Posted by: EPIC | August 13, 2010

Bush Skipping: An Exclusive Account of a Breaking New Extreme Outdoor Adventure Sport

Originating in Wagga Wagga as a way to travel between pubs, bush skipping is the art of traversing arduous terrains in a gleeful and expedient way. Adam W. J. Basiljet, having accidentally conceived of this new application for an old form of locomotion, then single-mindedly set about perfecting it. Adam delivered this account, written in the margins of of an Australian Alps Walking Track Guidebook:

“I was at Romano’s, it was 1:10am and in the last four tequilas the place had seethed into some kind of horror show. There was rum and detritus an inch deep in the bathrooms, and someone had lost a thong in that mess, nothing extraordinary, but as I pushed past another southern cross tattoo the band kicked up and into their fourth reiteration of Khe Shan. This signalled to all of good nature and intermittently sound minds that deep unsettling acts of human depravity were to follow. In short,  I had begun to feel the mood of the place turn. I rode the elevator to the second floor, a reprieve, I corralled my ricocheting thoughts into a woolen tangle of usable energy and I stumbled quickly and with military purpose downstairs and into the street.

This is how it began. The town clock read 1:21, lockout 1:30. I had the power of mathematics vested in me by Mrs Brokenshire. I was able to compute. 9 country minutes to make the 2 country miles to the Victoria Hotel, and the haven of friendliness and love and adult refreshments that it harboured.  My feet were made for putting up, and with no cabs stopping for a bleary eyed pinko with long hair and no good intentions to speak of, I was now deep in no man’s land. There is no shelter, there is no drink and there is no private place to take a tinkle in Wagga between the hours of 1:30am and whenever you wake up under a palm tree from Nagasaki in the Victory Gardens. Every wee is illicit, the police have wee vision goggles. They know you’re busting and they’re busting to bust you. This is the way of small town police, study them, learn their habits and you will tinkle free of fear.

Hot damn, could I make it? [click that one, it’s important, listen and keep reading – ED]. It was absurdity to try, but the absurdity was freedom. Without a destination that would receive me, I had only the journey. That was my lot, my night, and in that moment I was free of time and smelly spaces. I thought this as I walked, and as I walked I jumped to touch the sign of some business or another, I missed but jumped to touch the next and so on, linking the jumps until there were no more signs. But my momentum drove me on. I found that I couldn’t stop, I was propelling forward in some kind of perilous everlasting fall which, at the last moment, pogoed skywards and continued. I was covering such ground. The street art and shopping trolleys were blurring by and my feet just padded the ground in turn from time to time and the air made noise in my ears like I was standing on top of a mountain.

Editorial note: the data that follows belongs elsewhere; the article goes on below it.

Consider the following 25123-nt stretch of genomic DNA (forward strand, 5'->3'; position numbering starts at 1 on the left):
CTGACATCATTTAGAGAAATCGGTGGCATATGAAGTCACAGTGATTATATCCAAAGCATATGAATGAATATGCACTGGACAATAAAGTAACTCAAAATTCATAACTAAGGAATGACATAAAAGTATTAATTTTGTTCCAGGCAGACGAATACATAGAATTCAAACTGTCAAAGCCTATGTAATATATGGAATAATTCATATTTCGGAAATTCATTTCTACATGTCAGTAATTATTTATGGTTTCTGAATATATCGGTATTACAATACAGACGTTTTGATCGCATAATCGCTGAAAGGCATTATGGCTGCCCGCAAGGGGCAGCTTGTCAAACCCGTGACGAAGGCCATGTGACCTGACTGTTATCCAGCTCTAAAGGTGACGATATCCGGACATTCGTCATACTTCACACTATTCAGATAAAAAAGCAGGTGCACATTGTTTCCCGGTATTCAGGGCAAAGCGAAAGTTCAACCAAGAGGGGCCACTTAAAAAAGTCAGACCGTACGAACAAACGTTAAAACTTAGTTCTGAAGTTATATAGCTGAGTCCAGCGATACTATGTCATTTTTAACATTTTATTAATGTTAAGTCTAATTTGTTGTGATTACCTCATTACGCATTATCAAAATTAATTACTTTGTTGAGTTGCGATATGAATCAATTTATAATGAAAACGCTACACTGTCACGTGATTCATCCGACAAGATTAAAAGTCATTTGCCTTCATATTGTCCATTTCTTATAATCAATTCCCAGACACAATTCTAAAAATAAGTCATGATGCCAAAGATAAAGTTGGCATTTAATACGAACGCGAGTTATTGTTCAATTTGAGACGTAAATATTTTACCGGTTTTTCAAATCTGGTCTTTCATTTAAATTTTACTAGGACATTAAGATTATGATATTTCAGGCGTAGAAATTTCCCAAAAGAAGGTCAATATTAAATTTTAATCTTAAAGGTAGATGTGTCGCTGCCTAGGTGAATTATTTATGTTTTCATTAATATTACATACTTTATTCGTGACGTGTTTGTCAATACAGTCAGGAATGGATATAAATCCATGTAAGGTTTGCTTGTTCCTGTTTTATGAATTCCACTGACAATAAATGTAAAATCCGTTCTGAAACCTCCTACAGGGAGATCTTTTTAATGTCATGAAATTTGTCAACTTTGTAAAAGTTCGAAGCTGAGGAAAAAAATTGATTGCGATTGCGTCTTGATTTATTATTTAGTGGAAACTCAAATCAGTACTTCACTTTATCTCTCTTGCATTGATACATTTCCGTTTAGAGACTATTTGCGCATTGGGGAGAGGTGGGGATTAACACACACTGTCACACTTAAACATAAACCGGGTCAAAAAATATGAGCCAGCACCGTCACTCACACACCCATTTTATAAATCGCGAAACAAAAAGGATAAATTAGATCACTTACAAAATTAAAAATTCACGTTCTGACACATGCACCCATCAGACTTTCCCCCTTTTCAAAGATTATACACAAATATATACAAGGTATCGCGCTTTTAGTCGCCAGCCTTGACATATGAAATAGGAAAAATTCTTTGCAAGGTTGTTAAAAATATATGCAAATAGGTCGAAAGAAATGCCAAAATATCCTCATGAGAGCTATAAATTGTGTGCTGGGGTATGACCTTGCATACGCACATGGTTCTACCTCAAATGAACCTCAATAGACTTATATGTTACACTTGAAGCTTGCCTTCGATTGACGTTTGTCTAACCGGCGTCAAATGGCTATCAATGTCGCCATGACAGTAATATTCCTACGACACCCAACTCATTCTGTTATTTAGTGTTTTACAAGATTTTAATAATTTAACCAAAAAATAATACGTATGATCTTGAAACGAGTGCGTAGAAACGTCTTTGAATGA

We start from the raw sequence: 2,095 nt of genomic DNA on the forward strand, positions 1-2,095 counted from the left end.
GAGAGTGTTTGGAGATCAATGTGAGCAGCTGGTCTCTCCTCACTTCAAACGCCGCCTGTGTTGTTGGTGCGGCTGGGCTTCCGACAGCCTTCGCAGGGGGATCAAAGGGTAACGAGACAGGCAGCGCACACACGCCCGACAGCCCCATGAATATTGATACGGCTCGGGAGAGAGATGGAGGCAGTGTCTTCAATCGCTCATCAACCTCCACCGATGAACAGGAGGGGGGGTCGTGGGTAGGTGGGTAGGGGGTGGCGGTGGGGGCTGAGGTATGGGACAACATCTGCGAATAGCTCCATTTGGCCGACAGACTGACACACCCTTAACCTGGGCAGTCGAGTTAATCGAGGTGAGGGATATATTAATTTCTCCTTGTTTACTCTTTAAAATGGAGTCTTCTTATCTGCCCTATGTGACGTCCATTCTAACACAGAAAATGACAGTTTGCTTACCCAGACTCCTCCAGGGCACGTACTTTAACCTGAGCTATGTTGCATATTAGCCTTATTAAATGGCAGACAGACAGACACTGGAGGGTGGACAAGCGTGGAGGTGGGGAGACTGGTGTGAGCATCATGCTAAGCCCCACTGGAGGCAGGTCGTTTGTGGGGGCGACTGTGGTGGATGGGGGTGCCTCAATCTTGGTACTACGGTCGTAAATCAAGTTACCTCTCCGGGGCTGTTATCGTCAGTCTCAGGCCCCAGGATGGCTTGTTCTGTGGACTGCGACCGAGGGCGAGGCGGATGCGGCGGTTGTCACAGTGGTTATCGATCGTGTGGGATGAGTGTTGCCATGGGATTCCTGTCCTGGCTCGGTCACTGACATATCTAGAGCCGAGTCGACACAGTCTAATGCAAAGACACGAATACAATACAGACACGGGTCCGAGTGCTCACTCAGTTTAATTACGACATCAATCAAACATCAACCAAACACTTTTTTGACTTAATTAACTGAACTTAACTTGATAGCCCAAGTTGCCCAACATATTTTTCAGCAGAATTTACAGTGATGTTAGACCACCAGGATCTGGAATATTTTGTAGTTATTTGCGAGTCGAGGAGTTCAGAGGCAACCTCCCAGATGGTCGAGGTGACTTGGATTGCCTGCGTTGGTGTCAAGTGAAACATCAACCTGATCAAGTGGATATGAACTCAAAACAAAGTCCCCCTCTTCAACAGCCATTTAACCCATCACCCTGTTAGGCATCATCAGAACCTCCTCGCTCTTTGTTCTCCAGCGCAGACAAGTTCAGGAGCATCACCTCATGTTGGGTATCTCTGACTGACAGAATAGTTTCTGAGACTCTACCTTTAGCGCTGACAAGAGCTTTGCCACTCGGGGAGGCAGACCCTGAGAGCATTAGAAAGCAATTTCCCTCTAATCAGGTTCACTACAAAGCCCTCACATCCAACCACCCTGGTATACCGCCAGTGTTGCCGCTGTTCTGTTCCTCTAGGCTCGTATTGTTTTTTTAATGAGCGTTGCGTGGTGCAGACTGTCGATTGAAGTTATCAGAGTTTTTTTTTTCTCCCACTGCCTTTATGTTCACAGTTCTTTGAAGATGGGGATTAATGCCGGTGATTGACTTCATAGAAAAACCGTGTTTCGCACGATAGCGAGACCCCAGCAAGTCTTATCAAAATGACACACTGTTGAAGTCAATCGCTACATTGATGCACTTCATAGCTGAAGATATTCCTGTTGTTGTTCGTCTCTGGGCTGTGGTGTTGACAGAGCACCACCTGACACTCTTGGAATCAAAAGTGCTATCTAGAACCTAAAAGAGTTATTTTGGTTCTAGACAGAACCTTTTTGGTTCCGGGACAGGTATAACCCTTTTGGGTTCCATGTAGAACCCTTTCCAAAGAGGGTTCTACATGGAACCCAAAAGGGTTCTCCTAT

My tequila sharpened mind struggled to analyse the sensory offerings delivered to it in those heady minutes, and long before I knew what was what I quenched my bush skip induced thirst with a lick of salt, a sip of tequila and squirt of lemon in my eye. I looked around, the place had a piercing aquatic quality, but I recognised it and I knew my people. The Victoria Hotel.”

Adam has not been seen since he gave a lecture on vegetarianism and the virtues of monitoring felafel inventory levels to a capacity crowd at JD’s Kebabs in late 2009.

Those that skipped with the skipper of bush skipping report setting a barreling pace along fire trails, experiencing an extreme sport rush along footpads and breaking a smile as if the wind were at their backs just when the tedium of trudge trudge trudge was getting them down. Square Rock and Nursery Creek make for superb bush skipping for beginners. The fire trail down from lego land provides a downhill skipping rush while Mt Gingerra is best attempted after some practice. The key, i’m told, is the lunge to the sky with arm extended and head held high.


  1. […] at the top, Adam the bushman (Akubra and all) bushskipped his way across the rocky ground to find the site of our cocktail party…and what a site it […]

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